There’s nothing quite like the pleasure of slipping your feet into a new pair of motorcycle boots. The leather is supple and fresh, the lining plush and pong free, and there isn’t a spec of dirt on them.
Make the right purchase and your feet will stay warm, dry, comfortable and protected for thousands of joyous miles of riding. However, get it wrong and new boots can quickly turn into something more akin to medieval torture devices, squeezing and rubbing your feet painfully, and exposing them to the elements. When buying a new pair of motorcycle boots, it’s all too easy to become baffled by the sheer number and variety of models on the market and the range of different features they offer. The best advice we can give you when you’re looking for some new kicks is to keep it simple and have one thing at the forefront of your mind – fit. People’s feet come in all different shapes and sizes and so does motorcycle footwear.
Sizing between manufacturers varies considerably. For example, those made in southern Europe tend to be narrower at the bridge of the foot than those produced in the northern part of the continent. Try on plenty of boots, walk around and make sure they feel comfortable. Ensure the inner padding feels good and the boots fit your foot shape. It’s best to wear your riding socks when trying them on, and keep in mind your feet will swell up throughout the day and in the heat, so allow room for this.
At the outset, we recommend taking a few minutes to think about the type of riding you do, as this should heavily influence which boots you opt for. For example, off-road specific boots will offer superb protection and a myriad of technical features, but their rigid construction will make them far less comfortable to wear on and off the bike. If you rarely hit the trails, they aren’t the best choice.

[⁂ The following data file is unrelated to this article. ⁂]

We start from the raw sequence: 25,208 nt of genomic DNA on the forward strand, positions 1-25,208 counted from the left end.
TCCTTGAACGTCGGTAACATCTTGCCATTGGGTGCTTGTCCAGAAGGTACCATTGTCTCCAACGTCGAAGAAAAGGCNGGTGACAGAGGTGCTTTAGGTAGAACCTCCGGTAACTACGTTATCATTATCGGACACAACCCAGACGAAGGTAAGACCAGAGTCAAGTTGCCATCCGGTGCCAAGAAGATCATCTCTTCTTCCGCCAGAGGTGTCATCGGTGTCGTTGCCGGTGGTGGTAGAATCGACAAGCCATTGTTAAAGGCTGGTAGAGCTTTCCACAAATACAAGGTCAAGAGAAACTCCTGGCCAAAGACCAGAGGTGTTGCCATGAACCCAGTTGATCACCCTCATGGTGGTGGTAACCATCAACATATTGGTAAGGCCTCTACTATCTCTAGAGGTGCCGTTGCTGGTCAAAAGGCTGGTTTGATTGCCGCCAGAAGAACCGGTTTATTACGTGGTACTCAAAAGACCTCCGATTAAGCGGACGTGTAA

Be honest with yourself. We may harbour dreams of joining Ewan McGregor and Charley Boorman on the Long Way Up, but the reality is often less glamorous. If you are thinking about buying a touring boot, you may well want to commute in them, wear them on weekend rides, and take them touring in all weathers. You might even stray off-road once in a while, although touring boots, unlike adventure boots, are predominantly designed for road use.
Factor in the need to walk in them, particularly when travelling abroad. Touring boots need to be flexible and comfortable enough to handle sightseeing on foot, whether that’s wandering through the cobbled streets of Rome or descending the stairs into a Bavarian beer hall.
If this all sounds like the type of riding you do, then a touring boot could be the right choice for you. If this is the case, there are certain features to look out for. They should have armour at the shin and ankle, as well as a stiff heel cup and toe box for protection. Some touring boots only come up to your ankle and these can be more comfortable to wear and often appeal to those who prefer a casual look on and off the bike. However, the trade-off is a lack of protection for your shins, which is particularly important if you do stray off -road from time to time.
A touring boot should also be waterproof. Chances are you will be wearing this boot all year, but even if you don’t ride in winter, you’re almost guaranteed a rain shower or three while touring in mainland Europe in summer.
When it comes to keeping your feet dry, we recommend a waterproof membrane as the most effective and convenient way to keep the rain out, Gore-Tex being the most commonly known.